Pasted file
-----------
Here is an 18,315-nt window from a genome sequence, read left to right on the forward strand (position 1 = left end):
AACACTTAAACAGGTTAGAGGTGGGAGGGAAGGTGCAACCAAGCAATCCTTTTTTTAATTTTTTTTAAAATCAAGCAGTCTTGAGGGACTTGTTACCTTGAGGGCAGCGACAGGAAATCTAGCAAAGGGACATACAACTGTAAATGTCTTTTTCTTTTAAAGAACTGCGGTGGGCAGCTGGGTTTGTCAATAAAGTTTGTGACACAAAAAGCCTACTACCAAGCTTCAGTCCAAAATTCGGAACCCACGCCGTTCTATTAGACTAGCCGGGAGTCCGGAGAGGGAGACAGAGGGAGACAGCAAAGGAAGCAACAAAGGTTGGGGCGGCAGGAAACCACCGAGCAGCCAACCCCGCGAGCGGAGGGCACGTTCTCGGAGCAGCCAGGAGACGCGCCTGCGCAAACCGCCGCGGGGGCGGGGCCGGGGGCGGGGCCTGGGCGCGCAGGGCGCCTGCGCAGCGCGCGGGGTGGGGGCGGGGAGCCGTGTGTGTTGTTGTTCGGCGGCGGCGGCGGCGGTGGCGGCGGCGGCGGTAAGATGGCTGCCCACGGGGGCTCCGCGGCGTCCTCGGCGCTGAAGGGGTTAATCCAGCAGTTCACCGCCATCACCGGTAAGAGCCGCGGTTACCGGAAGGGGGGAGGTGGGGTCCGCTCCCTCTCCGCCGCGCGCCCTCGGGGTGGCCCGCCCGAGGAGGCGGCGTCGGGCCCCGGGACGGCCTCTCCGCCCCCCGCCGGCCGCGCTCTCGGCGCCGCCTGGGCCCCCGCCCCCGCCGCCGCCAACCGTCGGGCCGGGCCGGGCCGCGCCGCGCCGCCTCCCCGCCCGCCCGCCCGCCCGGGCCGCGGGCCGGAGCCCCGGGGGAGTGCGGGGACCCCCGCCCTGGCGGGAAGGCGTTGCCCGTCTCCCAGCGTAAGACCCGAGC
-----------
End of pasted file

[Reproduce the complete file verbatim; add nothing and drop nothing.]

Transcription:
Here is an 18,315-nt window from a genome sequence, read left to right on the forward strand (position 1 = left end):
AACACTTAAACAGGTTAGAGGTGGGAGGGAAGGTGCAACCAAGCAATCCTTTTTTTAATTTTTTTTAAAATCAAGCAGTCTTGAGGGACTTGTTACCTTGAGGGCAGCGACAGGAAATCTAGCAAAGGGACATACAACTGTAAATGTCTTTTTCTTTTAAAGAACTGCGGTGGGCAGCTGGGTTTGTCAATAAAGTTTGTGACACAAAAAGCCTACTACCAAGCTTCAGTCCAAAATTCGGAACCCACGCCGTTCTATTAGACTAGCCGGGAGTCCGGAGAGGGAGACAGAGGGAGACAGCAAAGGAAGCAACAAAGGTTGGGGCGGCAGGAAACCACCGAGCAGCCAACCCCGCGAGCGGAGGGCACGTTCTCGGAGCAGCCAGGAGACGCGCCTGCGCAAACCGCCGCGGGGGCGGGGCCGGGGGCGGGGCCTGGGCGCGCAGGGCGCCTGCGCAGCGCGCGGGGTGGGGGCGGGGAGCCGTGTGTGTTGTTGTTCGGCGGCGGCGGCGGCGGTGGCGGCGGCGGCGGTAAGATGGCTGCCCACGGGGGCTCCGCGGCGTCCTCGGCGCTGAAGGGGTTAATCCAGCAGTTCACCGCCATCACCGGTAAGAGCCGCGGTTACCGGAAGGGGGGAGGTGGGGTCCGCTCCCTCTCCGCCGCGCGCCCTCGGGGTGGCCCGCCCGAGGAGGCGGCGTCGGGCCCCGGGACGGCCTCTCCGCCCCCCGCCGGCCGCGCTCTCGGCGCCGCCTGGGCCCCCGCCCCCGCCGCCGCCAACCGTCGGGCCGGGCCGGGCCGCGCCGCGCCGCCTCCCCGCCCGCCCGCCCGCCCGGGCCGCGGGCCGGAGCCCCGGGGGAGTGCGGGGACCCCCGCCCTGGCGGGAAGGCGTTGCCCGTCTCCCAGCGTAAGACCCGAGC